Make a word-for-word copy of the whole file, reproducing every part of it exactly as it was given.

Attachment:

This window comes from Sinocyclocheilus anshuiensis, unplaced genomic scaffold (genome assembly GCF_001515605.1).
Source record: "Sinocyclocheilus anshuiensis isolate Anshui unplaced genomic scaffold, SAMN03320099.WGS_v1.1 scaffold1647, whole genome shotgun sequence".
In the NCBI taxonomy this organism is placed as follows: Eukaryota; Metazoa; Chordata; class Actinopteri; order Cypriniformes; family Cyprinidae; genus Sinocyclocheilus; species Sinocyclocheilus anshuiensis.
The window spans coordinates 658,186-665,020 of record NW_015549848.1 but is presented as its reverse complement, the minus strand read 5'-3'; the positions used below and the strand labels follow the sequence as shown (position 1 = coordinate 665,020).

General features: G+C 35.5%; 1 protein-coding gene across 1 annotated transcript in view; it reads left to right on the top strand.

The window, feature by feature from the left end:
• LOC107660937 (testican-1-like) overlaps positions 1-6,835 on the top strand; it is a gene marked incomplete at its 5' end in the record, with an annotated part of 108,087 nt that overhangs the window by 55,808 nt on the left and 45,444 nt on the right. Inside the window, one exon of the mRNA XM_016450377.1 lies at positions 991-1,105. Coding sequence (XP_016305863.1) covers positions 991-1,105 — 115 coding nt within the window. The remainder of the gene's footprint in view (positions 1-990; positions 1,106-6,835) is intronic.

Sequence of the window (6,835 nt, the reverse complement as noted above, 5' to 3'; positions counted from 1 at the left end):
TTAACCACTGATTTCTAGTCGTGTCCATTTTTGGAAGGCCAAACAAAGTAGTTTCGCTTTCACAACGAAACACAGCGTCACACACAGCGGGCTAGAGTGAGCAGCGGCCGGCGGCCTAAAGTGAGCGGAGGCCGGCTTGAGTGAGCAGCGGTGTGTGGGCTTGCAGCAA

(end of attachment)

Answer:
This window comes from Sinocyclocheilus anshuiensis, unplaced genomic scaffold (genome assembly GCF_001515605.1).
Source record: "Sinocyclocheilus anshuiensis isolate Anshui unplaced genomic scaffold, SAMN03320099.WGS_v1.1 scaffold1647, whole genome shotgun sequence".
In the NCBI taxonomy this organism is placed as follows: Eukaryota; Metazoa; Chordata; class Actinopteri; order Cypriniformes; family Cyprinidae; genus Sinocyclocheilus; species Sinocyclocheilus anshuiensis.
The window spans coordinates 658,186-665,020 of record NW_015549848.1 but is presented as its reverse complement, the minus strand read 5'-3'; the positions used below and the strand labels follow the sequence as shown (position 1 = coordinate 665,020).

General features: G+C 35.5%; 1 protein-coding gene across 1 annotated transcript in view; it reads left to right on the top strand.

The window, feature by feature from the left end:
• LOC107660937 (testican-1-like) overlaps positions 1-6,835 on the top strand; it is a gene marked incomplete at its 5' end in the record, with an annotated part of 108,087 nt that overhangs the window by 55,808 nt on the left and 45,444 nt on the right. Inside the window, one exon of the mRNA XM_016450377.1 lies at positions 991-1,105. Coding sequence (XP_016305863.1) covers positions 991-1,105 — 115 coding nt within the window. The remainder of the gene's footprint in view (positions 1-990; positions 1,106-6,835) is intronic.

Sequence of the window (6,835 nt, the reverse complement as noted above, 5' to 3'; positions counted from 1 at the left end):
TTAACCACTGATTTCTAGTCGTGTCCATTTTTGGAAGGCCAAACAAAGTAGTTTCGCTTTCACAACGAAACACAGCGTCACACACAGCGGGCTAGAGTGAGCAGCGGCCGGCGGCCTAAAGTGAGCGGAGGCCGGCTTGAGTGAGCAGCGGTGTGTGGGCTTGCAGCAA